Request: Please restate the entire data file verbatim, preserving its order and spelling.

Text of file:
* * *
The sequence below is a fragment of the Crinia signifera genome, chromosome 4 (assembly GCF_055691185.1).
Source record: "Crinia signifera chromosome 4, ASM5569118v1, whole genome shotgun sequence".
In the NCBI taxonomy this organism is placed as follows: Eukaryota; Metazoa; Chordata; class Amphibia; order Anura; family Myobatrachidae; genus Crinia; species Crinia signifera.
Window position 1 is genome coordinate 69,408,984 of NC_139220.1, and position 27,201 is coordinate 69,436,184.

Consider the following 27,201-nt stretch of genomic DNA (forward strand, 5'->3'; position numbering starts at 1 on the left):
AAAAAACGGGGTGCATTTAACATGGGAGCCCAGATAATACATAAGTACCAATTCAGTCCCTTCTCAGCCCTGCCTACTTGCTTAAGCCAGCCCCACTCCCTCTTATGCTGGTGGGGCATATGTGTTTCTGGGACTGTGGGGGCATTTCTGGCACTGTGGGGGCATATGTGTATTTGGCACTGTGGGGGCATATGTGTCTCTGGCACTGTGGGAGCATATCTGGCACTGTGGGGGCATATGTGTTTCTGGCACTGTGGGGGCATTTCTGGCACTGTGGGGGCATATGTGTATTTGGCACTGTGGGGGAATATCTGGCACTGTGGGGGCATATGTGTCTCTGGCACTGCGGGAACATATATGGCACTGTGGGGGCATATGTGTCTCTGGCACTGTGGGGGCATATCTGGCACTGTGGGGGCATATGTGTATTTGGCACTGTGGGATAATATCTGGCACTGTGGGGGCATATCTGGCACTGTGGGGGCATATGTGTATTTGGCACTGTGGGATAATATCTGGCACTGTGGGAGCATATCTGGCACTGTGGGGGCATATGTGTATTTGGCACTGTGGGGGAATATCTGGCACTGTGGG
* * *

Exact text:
The sequence below is a fragment of the Crinia signifera genome, chromosome 4 (assembly GCF_055691185.1).
Source record: "Crinia signifera chromosome 4, ASM5569118v1, whole genome shotgun sequence".
In the NCBI taxonomy this organism is placed as follows: Eukaryota; Metazoa; Chordata; class Amphibia; order Anura; family Myobatrachidae; genus Crinia; species Crinia signifera.
Window position 1 is genome coordinate 69,408,984 of NC_139220.1, and position 27,201 is coordinate 69,436,184.

Consider the following 27,201-nt stretch of genomic DNA (forward strand, 5'->3'; position numbering starts at 1 on the left):
AAAAAACGGGGTGCATTTAACATGGGAGCCCAGATAATACATAAGTACCAATTCAGTCCCTTCTCAGCCCTGCCTACTTGCTTAAGCCAGCCCCACTCCCTCTTATGCTGGTGGGGCATATGTGTTTCTGGGACTGTGGGGGCATTTCTGGCACTGTGGGGGCATATGTGTATTTGGCACTGTGGGGGCATATGTGTCTCTGGCACTGTGGGAGCATATCTGGCACTGTGGGGGCATATGTGTTTCTGGCACTGTGGGGGCATTTCTGGCACTGTGGGGGCATATGTGTATTTGGCACTGTGGGGGAATATCTGGCACTGTGGGGGCATATGTGTCTCTGGCACTGCGGGAACATATATGGCACTGTGGGGGCATATGTGTCTCTGGCACTGTGGGGGCATATCTGGCACTGTGGGGGCATATGTGTATTTGGCACTGTGGGATAATATCTGGCACTGTGGGGGCATATCTGGCACTGTGGGGGCATATGTGTATTTGGCACTGTGGGATAATATCTGGCACTGTGGGAGCATATCTGGCACTGTGGGGGCATATGTGTATTTGGCACTGTGGGGGAATATCTGGCACTGTGGG